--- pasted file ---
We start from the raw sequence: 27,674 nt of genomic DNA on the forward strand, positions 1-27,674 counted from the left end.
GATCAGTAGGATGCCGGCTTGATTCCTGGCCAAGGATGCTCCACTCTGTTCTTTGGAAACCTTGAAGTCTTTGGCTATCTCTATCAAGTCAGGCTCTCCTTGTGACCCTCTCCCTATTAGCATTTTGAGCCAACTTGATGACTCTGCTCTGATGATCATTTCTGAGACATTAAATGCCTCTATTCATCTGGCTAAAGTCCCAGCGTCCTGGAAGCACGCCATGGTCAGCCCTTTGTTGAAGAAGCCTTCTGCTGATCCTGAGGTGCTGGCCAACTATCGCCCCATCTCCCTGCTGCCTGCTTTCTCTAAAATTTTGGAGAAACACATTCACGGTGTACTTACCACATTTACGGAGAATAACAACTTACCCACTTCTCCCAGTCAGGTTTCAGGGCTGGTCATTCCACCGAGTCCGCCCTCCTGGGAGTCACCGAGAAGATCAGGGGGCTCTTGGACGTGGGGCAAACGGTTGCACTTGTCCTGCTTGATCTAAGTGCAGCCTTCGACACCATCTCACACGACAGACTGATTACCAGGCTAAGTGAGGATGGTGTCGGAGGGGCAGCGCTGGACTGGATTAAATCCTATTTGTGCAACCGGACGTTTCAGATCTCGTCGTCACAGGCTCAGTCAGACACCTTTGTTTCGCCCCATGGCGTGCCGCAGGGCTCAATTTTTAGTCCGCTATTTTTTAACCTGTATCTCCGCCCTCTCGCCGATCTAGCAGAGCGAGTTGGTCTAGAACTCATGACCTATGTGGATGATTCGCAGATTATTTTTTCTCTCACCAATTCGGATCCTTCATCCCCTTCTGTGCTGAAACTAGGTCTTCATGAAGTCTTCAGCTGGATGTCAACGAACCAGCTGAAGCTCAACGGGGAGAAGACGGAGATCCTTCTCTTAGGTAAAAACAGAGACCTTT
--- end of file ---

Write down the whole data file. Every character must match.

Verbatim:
We start from the raw sequence: 27,674 nt of genomic DNA on the forward strand, positions 1-27,674 counted from the left end.
GATCAGTAGGATGCCGGCTTGATTCCTGGCCAAGGATGCTCCACTCTGTTCTTTGGAAACCTTGAAGTCTTTGGCTATCTCTATCAAGTCAGGCTCTCCTTGTGACCCTCTCCCTATTAGCATTTTGAGCCAACTTGATGACTCTGCTCTGATGATCATTTCTGAGACATTAAATGCCTCTATTCATCTGGCTAAAGTCCCAGCGTCCTGGAAGCACGCCATGGTCAGCCCTTTGTTGAAGAAGCCTTCTGCTGATCCTGAGGTGCTGGCCAACTATCGCCCCATCTCCCTGCTGCCTGCTTTCTCTAAAATTTTGGAGAAACACATTCACGGTGTACTTACCACATTTACGGAGAATAACAACTTACCCACTTCTCCCAGTCAGGTTTCAGGGCTGGTCATTCCACCGAGTCCGCCCTCCTGGGAGTCACCGAGAAGATCAGGGGGCTCTTGGACGTGGGGCAAACGGTTGCACTTGTCCTGCTTGATCTAAGTGCAGCCTTCGACACCATCTCACACGACAGACTGATTACCAGGCTAAGTGAGGATGGTGTCGGAGGGGCAGCGCTGGACTGGATTAAATCCTATTTGTGCAACCGGACGTTTCAGATCTCGTCGTCACAGGCTCAGTCAGACACCTTTGTTTCGCCCCATGGCGTGCCGCAGGGCTCAATTTTTAGTCCGCTATTTTTTAACCTGTATCTCCGCCCTCTCGCCGATCTAGCAGAGCGAGTTGGTCTAGAACTCATGACCTATGTGGATGATTCGCAGATTATTTTTTCTCTCACCAATTCGGATCCTTCATCCCCTTCTGTGCTGAAACTAGGTCTTCATGAAGTCTTCAGCTGGATGTCAACGAACCAGCTGAAGCTCAACGGGGAGAAGACGGAGATCCTTCTCTTAGGTAAAAACAGAGACCTTT